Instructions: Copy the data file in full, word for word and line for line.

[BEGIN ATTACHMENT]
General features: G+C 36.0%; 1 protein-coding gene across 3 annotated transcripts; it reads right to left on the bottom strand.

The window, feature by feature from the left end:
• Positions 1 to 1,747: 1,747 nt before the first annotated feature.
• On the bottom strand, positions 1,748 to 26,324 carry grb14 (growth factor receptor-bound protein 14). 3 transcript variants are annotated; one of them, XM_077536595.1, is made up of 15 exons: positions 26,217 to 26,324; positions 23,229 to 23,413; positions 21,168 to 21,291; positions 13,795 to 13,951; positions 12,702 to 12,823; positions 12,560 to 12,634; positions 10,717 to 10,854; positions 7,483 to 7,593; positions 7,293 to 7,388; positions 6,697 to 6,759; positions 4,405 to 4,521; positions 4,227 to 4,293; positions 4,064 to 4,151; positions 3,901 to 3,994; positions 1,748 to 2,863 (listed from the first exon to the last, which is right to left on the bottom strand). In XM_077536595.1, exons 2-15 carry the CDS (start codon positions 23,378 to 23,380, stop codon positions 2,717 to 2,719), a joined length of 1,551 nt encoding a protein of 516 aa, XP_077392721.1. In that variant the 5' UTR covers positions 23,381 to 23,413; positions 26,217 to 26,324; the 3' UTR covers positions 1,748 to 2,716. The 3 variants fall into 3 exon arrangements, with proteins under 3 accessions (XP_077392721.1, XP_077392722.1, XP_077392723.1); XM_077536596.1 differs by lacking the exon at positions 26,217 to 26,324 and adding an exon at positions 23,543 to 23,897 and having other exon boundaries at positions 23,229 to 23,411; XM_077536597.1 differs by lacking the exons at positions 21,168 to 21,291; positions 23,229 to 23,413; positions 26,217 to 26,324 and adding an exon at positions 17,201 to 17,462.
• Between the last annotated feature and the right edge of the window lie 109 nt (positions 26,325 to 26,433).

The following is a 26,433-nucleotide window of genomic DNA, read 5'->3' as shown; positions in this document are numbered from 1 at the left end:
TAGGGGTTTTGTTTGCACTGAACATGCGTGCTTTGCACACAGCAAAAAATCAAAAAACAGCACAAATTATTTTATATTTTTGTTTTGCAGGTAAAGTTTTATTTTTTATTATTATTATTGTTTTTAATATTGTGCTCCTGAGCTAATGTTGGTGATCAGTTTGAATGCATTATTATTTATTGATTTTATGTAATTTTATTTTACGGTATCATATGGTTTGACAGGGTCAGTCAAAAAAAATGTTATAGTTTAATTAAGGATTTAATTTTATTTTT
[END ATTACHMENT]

General features: G+C 36.0%; 1 protein-coding gene across 3 annotated transcripts; it reads right to left on the bottom strand.

The window, feature by feature from the left end:
• Positions 1 to 1,747: 1,747 nt before the first annotated feature.
• On the bottom strand, positions 1,748 to 26,324 carry grb14 (growth factor receptor-bound protein 14). 3 transcript variants are annotated; one of them, XM_077536595.1, is made up of 15 exons: positions 26,217 to 26,324; positions 23,229 to 23,413; positions 21,168 to 21,291; positions 13,795 to 13,951; positions 12,702 to 12,823; positions 12,560 to 12,634; positions 10,717 to 10,854; positions 7,483 to 7,593; positions 7,293 to 7,388; positions 6,697 to 6,759; positions 4,405 to 4,521; positions 4,227 to 4,293; positions 4,064 to 4,151; positions 3,901 to 3,994; positions 1,748 to 2,863 (listed from the first exon to the last, which is right to left on the bottom strand). In XM_077536595.1, exons 2-15 carry the CDS (start codon positions 23,378 to 23,380, stop codon positions 2,717 to 2,719), a joined length of 1,551 nt encoding a protein of 516 aa, XP_077392721.1. In that variant the 5' UTR covers positions 23,381 to 23,413; positions 26,217 to 26,324; the 3' UTR covers positions 1,748 to 2,716. The 3 variants fall into 3 exon arrangements, with proteins under 3 accessions (XP_077392721.1, XP_077392722.1, XP_077392723.1); XM_077536596.1 differs by lacking the exon at positions 26,217 to 26,324 and adding an exon at positions 23,543 to 23,897 and having other exon boundaries at positions 23,229 to 23,411; XM_077536597.1 differs by lacking the exons at positions 21,168 to 21,291; positions 23,229 to 23,413; positions 26,217 to 26,324 and adding an exon at positions 17,201 to 17,462.
• Between the last annotated feature and the right edge of the window lie 109 nt (positions 26,325 to 26,433).

The following is a 26,433-nucleotide window of genomic DNA, read 5'->3' as shown; positions in this document are numbered from 1 at the left end:
TAGGGGTTTTGTTTGCACTGAACATGCGTGCTTTGCACACAGCAAAAAATCAAAAAACAGCACAAATTATTTTATATTTTTGTTTTGCAGGTAAAGTTTTATTTTTTATTATTATTATTGTTTTTAATATTGTGCTCCTGAGCTAATGTTGGTGATCAGTTTGAATGCATTATTATTTATTGATTTTATGTAATTTTATTTTACGGTATCATATGGTTTGACAGGGTCAGTCAAAAAAAATGTTATAGTTTAATTAAGGATTTAATTTTATTTTT